The city of Chicago does not lack for challenges — among them, an alarmingly high murder rate, longstanding racial divisions and a fractious relationship between police and minorities. That didn’t stop a record number of candidates from running for mayor in 2019, including, for a time, incumbent Rahm Emanuel.
The National Geographic documentary series City So Real, directed by Oscar-nominated filmmaker Steve James, explores that pivotal race, which came in the wake of the police shooting of Black teenager Laquan McDonald in 2014. Facing intense criticism over his handling of the McDonald case, Emanuel suddenly bailed on seeking a third term, and more than 20 contenders competed to succeed him.
“While we were following the mayoral election and the candidates, like Amara [Enyia],” James said during Deadline’s Contenders Television: Documentary + Unscripted event. “We were also just trying to put our finger on the pulse of the people that live in the city as well.”
People like Tracy, an African-American woman who drove for Lyft to pay the bills. She was a supporter of Enyia’s candidacy.
“I really see a lot of myself reflected in her and what my campaign represented was really people like her,” Enyia said during the virtual panel. “It was always about how we amplify the experiences and the voices and the vision and the hope of just regular folks in Chicago like Tracy.”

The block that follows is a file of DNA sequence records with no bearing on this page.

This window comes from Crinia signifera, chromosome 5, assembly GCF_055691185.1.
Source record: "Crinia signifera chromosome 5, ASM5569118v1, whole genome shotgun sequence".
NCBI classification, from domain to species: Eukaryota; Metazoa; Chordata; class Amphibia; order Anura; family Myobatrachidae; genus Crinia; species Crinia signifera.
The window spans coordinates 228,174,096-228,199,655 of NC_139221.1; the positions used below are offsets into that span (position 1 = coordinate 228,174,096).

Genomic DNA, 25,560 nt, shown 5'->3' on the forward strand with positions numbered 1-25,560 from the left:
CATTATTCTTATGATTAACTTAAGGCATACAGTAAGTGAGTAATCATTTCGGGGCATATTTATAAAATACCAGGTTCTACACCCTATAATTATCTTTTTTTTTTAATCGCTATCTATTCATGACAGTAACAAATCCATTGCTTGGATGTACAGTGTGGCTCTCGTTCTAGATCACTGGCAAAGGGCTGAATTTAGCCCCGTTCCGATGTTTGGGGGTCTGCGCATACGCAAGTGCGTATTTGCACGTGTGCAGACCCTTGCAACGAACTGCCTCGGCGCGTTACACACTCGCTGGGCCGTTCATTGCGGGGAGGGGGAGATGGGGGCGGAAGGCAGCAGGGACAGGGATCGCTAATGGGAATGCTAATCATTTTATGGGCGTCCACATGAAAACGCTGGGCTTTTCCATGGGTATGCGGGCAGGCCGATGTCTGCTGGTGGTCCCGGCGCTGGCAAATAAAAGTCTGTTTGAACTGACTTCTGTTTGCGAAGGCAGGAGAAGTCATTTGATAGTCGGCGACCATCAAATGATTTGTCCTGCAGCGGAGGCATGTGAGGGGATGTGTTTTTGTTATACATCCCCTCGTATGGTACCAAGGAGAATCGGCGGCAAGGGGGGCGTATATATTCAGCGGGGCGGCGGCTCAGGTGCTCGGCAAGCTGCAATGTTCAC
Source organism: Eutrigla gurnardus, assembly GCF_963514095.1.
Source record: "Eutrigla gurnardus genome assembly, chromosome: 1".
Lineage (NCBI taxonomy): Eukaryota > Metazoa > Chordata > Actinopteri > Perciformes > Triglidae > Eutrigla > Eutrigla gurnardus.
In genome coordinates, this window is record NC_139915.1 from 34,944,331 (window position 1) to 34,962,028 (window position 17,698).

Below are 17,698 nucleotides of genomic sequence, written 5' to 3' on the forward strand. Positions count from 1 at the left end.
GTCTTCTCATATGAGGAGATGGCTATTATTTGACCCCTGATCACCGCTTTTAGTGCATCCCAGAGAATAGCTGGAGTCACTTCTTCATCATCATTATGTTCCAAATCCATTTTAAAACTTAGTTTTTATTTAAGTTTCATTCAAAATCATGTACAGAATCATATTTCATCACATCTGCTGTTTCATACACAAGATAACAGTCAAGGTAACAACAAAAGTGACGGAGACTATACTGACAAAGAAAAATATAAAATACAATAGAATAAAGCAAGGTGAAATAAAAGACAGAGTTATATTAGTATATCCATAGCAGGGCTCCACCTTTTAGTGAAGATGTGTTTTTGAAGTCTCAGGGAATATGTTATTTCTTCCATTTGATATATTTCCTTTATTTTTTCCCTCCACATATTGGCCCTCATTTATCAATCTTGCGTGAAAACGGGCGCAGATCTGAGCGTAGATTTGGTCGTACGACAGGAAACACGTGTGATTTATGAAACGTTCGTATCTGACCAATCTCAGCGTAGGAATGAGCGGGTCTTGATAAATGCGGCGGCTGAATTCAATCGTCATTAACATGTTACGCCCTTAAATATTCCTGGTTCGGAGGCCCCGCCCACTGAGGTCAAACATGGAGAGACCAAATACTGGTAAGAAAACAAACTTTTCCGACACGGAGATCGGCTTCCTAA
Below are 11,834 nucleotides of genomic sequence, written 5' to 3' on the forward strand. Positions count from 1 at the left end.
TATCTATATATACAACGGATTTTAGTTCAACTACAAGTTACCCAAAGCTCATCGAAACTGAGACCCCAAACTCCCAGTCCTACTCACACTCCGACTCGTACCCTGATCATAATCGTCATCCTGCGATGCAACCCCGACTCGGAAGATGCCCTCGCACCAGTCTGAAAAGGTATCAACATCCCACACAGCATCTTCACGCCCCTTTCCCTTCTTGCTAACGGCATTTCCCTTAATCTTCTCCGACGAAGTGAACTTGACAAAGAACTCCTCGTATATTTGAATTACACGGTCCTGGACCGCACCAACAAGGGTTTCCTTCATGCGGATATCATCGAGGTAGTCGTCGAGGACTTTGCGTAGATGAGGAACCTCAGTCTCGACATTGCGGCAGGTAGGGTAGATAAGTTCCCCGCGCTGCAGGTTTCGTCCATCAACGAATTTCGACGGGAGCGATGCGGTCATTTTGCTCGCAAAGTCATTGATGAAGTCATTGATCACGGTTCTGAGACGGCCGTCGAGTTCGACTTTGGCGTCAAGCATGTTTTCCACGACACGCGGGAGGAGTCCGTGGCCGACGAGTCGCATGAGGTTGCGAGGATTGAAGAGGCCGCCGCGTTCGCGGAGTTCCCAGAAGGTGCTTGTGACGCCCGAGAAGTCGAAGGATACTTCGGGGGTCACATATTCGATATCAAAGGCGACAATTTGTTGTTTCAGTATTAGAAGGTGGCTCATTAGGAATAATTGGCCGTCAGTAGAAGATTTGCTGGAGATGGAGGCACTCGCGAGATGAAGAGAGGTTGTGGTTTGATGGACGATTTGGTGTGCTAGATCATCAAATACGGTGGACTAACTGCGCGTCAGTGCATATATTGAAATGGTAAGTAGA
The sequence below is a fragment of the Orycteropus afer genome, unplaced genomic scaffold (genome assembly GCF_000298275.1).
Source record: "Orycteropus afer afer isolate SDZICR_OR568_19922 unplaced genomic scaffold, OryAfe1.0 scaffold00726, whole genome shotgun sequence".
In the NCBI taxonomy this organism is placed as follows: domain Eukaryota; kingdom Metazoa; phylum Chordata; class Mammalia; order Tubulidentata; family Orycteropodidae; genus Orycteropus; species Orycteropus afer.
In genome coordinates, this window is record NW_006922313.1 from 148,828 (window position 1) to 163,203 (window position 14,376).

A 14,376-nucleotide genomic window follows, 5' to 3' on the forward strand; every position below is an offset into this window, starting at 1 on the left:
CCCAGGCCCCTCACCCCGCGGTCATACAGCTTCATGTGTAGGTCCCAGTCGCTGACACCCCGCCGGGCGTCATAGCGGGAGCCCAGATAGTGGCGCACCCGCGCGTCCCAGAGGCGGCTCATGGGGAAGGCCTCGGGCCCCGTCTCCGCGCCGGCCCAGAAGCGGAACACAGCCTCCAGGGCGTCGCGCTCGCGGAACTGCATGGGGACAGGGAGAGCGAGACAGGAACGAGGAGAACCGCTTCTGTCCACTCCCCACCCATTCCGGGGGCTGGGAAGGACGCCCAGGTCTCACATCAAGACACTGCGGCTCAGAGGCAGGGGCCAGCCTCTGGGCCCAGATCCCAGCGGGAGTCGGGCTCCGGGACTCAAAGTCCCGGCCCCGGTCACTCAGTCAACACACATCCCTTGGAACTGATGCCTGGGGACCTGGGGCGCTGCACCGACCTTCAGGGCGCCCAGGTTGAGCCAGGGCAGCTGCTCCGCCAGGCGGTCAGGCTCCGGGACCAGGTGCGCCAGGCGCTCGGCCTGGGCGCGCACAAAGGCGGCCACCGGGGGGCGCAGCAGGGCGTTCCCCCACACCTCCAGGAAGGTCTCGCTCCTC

Police reform became a major issue in the mayoral race. This was before the killing of George Floyd in Minneapolis turned the idea of “defunding police” into a national debate.
“Chicago is a unique city. There’s no other place like it, absolutely, and that’s part of the charm and beauty of telling that story, but at the same time it’s also very much like cities everywhere in the United States that are grappling with these issues of what do we do about the police?” James said. “What do we do about relationships between police and communities of color? Who gets development [money], who doesn’t get development? So all these things are going on in Chicago. …I just think Chicago has always had much to say to the rest of the country, about the world we live in.”
Check back Monday for the panel video.
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